Financing a better future: How FSIs can develop an ESG strategy
An expert from ServiceNow said data is key for ESG integration.
Scientists have declared that the world is far-off from its carbon emission goals, pushing everyone to move faster toward a greener path, including financial services institutions (FSIs).
“We're seeing FSIs transition their portfolios and make commitments by 2030 and beyond to Environmental, Social and Governance (ESG) initiatives as part of their strategic agenda from the top,” ServiceNow’s Senior Director of Innovation Office for Asia-Pacific and Japan, Elisha Harrington, told Asian Banking & Finance.
Harrington said many banks are assigning a quality score to ESG related exposures, and issuance of green loans among other efforts being done by the financial sector.
Those who have yet to fully hop on the green train should start rethinking, according to Harrington, adding there’s a “need” for FSIs to mobilise an ESG strategy.
More than being a “compliance” to regulations, an ESG strategy would also allow FSIs to put themselves at a “competitive” edge given that consumers are taking advantage of sustainable backed lending portfolios, according to Harrington.
This can be done by proactively addressing transition risks, which are business risks that follow societal and economic movements toward a more climate-friendly future. “Transition risks stem from assets, and organisations that may inevitably lose market share as a result of climate change impacts, customer preferences, investors, and shareholder preferences as these changes are starting to occur,” added Harrington.
Real-time data is key
A way of addressing transition risks, as well as other risks related to ESG, is a proper assessment that can be successfully carried out by the collection of real-time data.
According to Harrington, analysis from FSIs should be “forward-looking”; however, data being collected by these situations currently are only “partially able to” or “not even fully adequately” meet quality standards such as length of history, completeness, and granularity.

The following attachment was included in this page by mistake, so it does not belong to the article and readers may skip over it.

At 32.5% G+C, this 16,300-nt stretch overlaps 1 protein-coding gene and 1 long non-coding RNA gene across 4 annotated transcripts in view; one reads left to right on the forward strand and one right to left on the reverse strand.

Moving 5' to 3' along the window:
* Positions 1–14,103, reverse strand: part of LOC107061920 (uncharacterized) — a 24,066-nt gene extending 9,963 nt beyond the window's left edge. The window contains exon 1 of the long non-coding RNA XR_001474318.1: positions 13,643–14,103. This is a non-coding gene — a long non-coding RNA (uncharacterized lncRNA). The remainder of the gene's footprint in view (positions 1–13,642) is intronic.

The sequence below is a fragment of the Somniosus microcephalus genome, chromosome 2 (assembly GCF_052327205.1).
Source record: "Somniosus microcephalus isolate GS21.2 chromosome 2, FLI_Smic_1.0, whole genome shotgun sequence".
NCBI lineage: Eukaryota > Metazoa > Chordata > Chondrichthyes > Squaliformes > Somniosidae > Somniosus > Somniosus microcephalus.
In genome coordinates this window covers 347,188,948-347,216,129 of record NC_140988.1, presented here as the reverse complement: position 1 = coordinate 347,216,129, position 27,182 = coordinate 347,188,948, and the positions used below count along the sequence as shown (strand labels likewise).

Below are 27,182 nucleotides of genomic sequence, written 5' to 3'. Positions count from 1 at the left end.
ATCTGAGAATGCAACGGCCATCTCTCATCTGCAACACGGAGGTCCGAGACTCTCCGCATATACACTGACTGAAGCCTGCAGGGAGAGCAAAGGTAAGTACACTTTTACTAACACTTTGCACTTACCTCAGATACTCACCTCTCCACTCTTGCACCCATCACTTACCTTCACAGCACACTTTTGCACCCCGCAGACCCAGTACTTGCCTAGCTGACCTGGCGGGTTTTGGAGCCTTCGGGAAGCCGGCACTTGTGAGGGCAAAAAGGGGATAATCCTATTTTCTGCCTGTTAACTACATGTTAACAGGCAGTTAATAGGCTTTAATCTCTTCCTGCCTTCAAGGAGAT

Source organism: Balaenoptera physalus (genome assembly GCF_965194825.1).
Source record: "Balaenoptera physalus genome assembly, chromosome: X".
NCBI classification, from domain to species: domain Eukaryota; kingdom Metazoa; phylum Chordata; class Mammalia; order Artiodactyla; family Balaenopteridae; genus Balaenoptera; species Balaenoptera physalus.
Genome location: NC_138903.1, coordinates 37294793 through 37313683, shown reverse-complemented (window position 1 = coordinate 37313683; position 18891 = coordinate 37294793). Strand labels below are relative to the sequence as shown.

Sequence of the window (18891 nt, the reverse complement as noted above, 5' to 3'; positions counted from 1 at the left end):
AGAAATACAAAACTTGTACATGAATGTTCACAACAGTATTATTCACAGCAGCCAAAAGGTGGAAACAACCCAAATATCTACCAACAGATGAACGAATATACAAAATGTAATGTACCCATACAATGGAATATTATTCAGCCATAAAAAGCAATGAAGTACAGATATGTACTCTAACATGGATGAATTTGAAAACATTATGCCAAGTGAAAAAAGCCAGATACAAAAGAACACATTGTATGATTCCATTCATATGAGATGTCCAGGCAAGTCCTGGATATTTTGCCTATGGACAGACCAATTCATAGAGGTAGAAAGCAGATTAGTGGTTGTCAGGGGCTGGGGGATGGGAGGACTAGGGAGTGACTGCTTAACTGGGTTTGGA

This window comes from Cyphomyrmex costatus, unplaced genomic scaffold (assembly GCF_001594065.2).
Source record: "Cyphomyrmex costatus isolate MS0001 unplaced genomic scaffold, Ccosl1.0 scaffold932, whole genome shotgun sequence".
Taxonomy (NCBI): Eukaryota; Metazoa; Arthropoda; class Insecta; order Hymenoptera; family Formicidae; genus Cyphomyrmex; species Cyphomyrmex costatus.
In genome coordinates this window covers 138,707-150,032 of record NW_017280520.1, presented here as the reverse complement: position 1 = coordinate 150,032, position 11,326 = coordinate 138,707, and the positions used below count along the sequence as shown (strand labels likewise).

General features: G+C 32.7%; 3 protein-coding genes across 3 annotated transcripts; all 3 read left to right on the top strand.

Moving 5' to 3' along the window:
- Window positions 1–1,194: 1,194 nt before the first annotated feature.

These qualities are needed to “actually support the analysis and the decision making that goes along with the analysis,” added the ServiceNow expert.
Citing banks as an example, Harrington said data can help ascertain whether a company can start to sustain their operation when issuing ESG or sustainability linked loans.
One way to improve data collection, especially on an FSI’s customer base, is by using IoT (internet of things) enabled sensors.
“For example, an owner of a coal-fired plant could place IoT enabled monitors [and] place all of their environmental data on a blockchain, and the bank can actually interrogate that blockchain or IoT feeds or direct API's (application programming interface) so that the bank or the insurer can start to actually collect evidence,” Harrington shared, adding that a more accurate analysis would also lead to a reduction in greenwashing in the market.
Whilst waiting for more technologies that can provide FSIs with real-time data, Harrington said the sector is looking into other information types to provide better analysis of ESG risks such as geospatial data as demonstrated in spatial finance practice.
“The bank will be starting to look at new data analytics feeds, spatial feeds, or even satellite imagery to really assess what's actually going on from an environmental standpoint if they do need to assess that level of detail,” the financial expert explained.
To learn more about how FSIs can help build a more sustainable future from Harrington and Bain & Company’s Expert Senior Manager on sustainability, Gwyneth Fries, participate in the virtual roundtable event of ServiceNow and Asia Banking and Finance on 20 May.
Register for the 20 May event via https://asianbankingandfinance.net/event/building-sustainable-future-financial-organisations-esg-1